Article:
One could argue that yaqona is to Kadavu what happiness is to Fijians, both being synonymous with each other and capitalizing on this agricultural crop on Kadavu, Etuate saw it as his mainstay and the most viable option to meet his family’s needs and obligations throughout all these years.

As fate would have it, Mr Buakula wed the love of his life in 1980, by then, he had seen to all the needs and wants of his younger siblings who had all left their nest to pursue their own lives and achieve their goals, all owing to the fortitude and love their eldest brother had for them which was all borne from the land and kava.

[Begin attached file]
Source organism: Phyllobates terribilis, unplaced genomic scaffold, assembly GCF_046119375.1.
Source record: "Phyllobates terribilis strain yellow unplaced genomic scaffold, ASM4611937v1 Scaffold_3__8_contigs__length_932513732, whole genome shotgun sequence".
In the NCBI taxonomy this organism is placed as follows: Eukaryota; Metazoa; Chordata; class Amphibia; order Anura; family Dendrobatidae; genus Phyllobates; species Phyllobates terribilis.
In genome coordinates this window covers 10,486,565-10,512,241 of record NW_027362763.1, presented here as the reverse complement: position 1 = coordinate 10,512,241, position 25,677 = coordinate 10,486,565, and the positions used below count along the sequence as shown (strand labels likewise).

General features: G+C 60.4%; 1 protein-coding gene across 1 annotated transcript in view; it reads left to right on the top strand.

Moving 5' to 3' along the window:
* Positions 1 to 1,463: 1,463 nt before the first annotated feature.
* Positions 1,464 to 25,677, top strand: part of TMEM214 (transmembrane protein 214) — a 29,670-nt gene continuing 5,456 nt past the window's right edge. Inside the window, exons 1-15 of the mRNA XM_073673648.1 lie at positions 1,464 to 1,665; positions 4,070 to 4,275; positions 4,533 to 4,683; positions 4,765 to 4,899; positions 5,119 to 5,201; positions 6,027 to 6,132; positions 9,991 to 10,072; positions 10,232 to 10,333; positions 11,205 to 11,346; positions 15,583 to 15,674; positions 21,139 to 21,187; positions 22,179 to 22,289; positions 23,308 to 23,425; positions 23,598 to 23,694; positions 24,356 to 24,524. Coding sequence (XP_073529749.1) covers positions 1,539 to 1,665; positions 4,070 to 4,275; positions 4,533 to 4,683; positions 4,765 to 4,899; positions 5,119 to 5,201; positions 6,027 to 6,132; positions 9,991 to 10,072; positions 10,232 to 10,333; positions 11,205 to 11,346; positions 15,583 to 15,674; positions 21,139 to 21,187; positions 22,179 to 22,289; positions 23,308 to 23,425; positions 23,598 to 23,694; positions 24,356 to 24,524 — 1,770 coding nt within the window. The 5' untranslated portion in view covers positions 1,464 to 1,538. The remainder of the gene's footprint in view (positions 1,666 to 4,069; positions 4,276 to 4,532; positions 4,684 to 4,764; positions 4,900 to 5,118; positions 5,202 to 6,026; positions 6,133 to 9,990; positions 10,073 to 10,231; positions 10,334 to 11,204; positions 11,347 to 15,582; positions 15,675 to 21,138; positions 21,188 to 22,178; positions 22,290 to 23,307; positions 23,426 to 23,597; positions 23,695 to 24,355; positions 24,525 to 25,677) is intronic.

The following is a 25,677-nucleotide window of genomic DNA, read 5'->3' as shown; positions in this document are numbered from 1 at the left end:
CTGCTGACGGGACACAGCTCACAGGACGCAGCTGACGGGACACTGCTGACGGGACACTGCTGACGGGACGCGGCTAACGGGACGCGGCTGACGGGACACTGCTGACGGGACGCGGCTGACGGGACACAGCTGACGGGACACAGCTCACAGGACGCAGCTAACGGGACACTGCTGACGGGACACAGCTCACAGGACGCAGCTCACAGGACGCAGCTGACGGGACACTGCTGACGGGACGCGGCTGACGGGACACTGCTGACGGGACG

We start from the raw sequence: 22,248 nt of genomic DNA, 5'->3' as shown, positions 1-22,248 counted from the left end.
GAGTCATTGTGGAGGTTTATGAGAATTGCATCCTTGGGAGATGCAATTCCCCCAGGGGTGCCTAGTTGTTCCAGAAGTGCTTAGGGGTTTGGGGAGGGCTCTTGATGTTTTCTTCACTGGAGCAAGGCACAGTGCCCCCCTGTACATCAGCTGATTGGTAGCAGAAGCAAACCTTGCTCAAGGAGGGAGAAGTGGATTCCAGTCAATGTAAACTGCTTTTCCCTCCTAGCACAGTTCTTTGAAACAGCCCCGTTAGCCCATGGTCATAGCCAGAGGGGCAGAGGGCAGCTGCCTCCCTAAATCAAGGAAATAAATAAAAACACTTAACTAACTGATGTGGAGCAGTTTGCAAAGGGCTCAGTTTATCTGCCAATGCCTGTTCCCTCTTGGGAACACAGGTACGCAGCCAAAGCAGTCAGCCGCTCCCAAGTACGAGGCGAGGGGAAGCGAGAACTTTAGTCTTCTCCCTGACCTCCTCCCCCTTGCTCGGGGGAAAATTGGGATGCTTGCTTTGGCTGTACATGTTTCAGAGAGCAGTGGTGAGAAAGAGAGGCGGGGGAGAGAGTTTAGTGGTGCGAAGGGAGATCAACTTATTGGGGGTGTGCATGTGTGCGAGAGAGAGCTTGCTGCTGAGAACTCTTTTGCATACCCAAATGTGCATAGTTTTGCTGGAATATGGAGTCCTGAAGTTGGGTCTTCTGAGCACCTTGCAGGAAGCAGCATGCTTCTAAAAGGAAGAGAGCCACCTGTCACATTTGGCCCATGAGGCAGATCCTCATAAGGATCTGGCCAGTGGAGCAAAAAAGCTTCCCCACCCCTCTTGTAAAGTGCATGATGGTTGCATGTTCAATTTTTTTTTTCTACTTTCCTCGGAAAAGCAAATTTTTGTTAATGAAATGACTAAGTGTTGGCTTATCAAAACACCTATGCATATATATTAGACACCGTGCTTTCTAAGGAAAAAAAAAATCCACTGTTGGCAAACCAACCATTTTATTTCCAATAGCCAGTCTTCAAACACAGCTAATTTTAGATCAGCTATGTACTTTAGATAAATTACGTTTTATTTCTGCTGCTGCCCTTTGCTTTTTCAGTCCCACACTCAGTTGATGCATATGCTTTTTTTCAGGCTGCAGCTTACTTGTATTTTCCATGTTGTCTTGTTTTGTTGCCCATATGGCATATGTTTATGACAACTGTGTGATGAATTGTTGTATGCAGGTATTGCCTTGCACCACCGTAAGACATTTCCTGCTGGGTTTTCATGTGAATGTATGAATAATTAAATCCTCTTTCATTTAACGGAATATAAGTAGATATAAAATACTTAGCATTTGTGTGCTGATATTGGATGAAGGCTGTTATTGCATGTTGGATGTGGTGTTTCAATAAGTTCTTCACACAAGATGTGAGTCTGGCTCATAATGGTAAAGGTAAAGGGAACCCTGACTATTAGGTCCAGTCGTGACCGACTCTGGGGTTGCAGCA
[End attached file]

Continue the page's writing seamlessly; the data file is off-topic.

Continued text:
This perseverance grew with the increase in the price of kava from the meagre $0.40 to $0.60 right up to $2.00 per kilogram in 1981.

He clearly remembers one of his best harvests in 1981 right after the increase in yaqona prices, it was just in time for his yaqona to be harvested and this fetched him five bales and seven sacks, earning him $1,900.00, an amount he found rewarding at that time.

On his farm after the great harvest of 1981, he kept pushing beyond his limits, surpassing his annual target of planting 5,000 yaqona plants each year as he felt better yaqona pricing days looming.

With his siblings completing their education and starting families of their own, he set out to make his dream of building his own family house a reality. With his own family to look after, he took his farming up another notch to accommodate all his children would ask of him, be it for their education or daily living.